Genomics - An Opportunity For Growth And Differentiation For The UK Life Science Industry?

Author:Ms Elizabeth Hampson
Profession:Deloitte
 
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On 29 September a report on the Genomics industry in the UK which we had prepared for the Office for Life Sciences was published. The report looks at the size, growth trends and industry composition of the market and provides insight into the potential drivers, challenges and opportunities facing the industry in the UK.i This blog highlights some of the key trends in human genomics, the development of the emergent UK market and the barriers that will need to be overcome if the benefits to the UK are to be fully realised.

Genomics is a relatively new branch of science and has grown as a result of scientific breakthroughs in recent decades. Genomics uses DNA sequencing techniques and bioinformatics to sequence, assemble and analyse the function and structure of genomes (the complete set of DNA within an individual). Knowledge of an individuals' genetic make-up can help determine their predisposition toward certain genetic diseases, inform the best course of treatment and contribute to the development of diagnostic and therapeutic solutions for specific diseases (precision medicine). These advanced developments have only recently become a possibility due to an exponential decline in sequencing costs, faster processing techniques and large scale government and pharmaceutical industry investment.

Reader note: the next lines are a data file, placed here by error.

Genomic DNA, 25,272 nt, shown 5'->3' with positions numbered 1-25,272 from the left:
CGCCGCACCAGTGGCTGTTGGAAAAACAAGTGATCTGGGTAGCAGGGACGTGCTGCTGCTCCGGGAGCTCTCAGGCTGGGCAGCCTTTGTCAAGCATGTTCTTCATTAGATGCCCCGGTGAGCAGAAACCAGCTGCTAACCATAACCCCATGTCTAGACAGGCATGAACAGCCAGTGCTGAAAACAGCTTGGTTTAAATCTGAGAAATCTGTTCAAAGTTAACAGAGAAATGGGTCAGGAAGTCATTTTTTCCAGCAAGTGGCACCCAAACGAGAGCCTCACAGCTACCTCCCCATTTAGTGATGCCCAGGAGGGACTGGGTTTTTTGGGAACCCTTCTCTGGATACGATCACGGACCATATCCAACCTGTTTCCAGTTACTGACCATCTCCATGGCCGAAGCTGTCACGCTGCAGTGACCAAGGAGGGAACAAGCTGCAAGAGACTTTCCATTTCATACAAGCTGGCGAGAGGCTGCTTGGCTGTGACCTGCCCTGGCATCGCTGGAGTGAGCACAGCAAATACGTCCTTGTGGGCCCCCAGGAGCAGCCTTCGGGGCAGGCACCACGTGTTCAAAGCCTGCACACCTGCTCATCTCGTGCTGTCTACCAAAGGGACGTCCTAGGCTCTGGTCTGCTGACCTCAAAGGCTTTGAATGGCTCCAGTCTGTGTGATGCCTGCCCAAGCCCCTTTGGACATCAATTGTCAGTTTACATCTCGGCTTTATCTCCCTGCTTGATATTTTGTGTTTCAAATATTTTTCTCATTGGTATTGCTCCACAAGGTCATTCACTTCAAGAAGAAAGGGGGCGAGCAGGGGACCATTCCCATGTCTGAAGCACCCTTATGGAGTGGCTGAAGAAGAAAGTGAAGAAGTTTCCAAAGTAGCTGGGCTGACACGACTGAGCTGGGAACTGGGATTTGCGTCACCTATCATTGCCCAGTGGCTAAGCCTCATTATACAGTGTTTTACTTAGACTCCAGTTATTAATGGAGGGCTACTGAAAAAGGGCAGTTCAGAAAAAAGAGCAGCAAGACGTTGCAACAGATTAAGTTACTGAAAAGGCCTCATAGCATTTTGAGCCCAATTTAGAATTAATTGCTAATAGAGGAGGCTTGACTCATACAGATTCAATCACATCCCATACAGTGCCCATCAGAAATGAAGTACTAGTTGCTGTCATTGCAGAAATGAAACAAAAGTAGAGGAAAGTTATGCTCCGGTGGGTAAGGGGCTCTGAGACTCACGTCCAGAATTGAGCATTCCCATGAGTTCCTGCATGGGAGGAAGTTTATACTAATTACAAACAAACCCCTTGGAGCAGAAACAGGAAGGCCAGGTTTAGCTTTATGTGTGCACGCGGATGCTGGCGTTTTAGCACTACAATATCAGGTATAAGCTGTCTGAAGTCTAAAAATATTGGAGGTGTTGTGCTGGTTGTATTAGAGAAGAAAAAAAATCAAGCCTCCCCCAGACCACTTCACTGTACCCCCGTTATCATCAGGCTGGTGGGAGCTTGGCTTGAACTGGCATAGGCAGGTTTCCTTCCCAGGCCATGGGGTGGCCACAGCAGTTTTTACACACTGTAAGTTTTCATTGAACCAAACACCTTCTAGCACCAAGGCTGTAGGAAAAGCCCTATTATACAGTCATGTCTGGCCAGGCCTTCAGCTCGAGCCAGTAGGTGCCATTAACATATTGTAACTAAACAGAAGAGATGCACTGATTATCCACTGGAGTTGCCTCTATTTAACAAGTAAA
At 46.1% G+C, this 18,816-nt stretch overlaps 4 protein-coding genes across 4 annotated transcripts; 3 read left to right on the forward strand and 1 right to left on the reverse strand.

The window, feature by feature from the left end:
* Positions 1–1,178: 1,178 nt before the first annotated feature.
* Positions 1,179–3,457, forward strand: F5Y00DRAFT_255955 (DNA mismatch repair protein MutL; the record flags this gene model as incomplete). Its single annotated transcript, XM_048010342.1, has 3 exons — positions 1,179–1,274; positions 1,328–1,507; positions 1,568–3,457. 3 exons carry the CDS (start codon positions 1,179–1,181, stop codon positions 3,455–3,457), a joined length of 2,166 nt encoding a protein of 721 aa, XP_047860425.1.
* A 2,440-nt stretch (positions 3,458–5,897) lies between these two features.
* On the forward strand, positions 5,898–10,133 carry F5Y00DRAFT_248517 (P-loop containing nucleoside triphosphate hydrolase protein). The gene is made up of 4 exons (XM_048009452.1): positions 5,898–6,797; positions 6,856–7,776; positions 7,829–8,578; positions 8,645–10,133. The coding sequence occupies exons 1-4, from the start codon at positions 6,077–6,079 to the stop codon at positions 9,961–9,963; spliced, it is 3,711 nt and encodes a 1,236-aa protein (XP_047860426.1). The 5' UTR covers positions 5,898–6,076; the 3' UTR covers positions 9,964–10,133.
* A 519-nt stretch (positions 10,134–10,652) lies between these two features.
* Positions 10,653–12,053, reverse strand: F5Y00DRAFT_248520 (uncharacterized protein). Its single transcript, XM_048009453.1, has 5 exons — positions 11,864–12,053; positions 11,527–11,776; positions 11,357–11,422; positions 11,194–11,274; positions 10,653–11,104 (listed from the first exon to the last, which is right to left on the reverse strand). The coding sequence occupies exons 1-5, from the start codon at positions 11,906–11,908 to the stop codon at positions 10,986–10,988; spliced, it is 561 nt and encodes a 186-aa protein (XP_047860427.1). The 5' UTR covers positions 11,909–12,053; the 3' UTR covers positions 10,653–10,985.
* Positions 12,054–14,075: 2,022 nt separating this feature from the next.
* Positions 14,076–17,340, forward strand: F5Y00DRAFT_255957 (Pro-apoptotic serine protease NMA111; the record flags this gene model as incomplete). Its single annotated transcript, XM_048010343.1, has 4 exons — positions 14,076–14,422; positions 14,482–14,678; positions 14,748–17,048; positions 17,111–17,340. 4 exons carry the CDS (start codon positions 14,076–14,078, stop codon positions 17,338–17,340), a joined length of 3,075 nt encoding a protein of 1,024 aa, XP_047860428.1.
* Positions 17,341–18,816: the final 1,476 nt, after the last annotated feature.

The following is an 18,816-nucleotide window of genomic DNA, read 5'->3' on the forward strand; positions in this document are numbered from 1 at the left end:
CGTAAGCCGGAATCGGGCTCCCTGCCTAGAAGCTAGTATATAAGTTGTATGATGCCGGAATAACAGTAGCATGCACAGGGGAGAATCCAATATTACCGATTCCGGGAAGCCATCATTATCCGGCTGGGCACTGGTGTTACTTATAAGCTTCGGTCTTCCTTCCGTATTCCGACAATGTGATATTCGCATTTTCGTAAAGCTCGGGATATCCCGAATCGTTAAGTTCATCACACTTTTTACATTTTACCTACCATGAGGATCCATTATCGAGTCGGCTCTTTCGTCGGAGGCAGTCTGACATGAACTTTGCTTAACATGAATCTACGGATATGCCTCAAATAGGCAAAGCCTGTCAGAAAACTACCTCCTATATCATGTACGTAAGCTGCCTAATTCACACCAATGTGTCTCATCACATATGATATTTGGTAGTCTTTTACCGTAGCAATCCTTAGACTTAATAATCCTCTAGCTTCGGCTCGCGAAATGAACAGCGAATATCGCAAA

Genomics is a fast-growing and highly dynamic industry and, while estimates vary, the global genomics market is currently valued at around £8 billion. The general consensus is that market will grow rapidly (with an annual growth rate of 15 per cent), driven by the falling cost of sequencing, growing investment from pharmaceutical companies and a plethora of national and international projects . Such projects include the Human Genome Project, the Saudi Human Genome Project and the UK's 100,000 Genomes Project.ii

Indeed, the 100,000 Genomes Project, which was launched with some £200 million of public sector investment, is providing the UK with a key competitive edge. By working in partnerships with industry, who are themselves investing significantly in genomics, it is seen by investors and industry experts as a significant step forward for the UK genomics industry.

The research identified the genomics value chain, the process by which genomics samples are transformed into useable information to develop treatment or improve patient care, as comprising five stages:

sampling: the process of extracting, cleansing and transporting DNA samples (e.g. blood or saliva...

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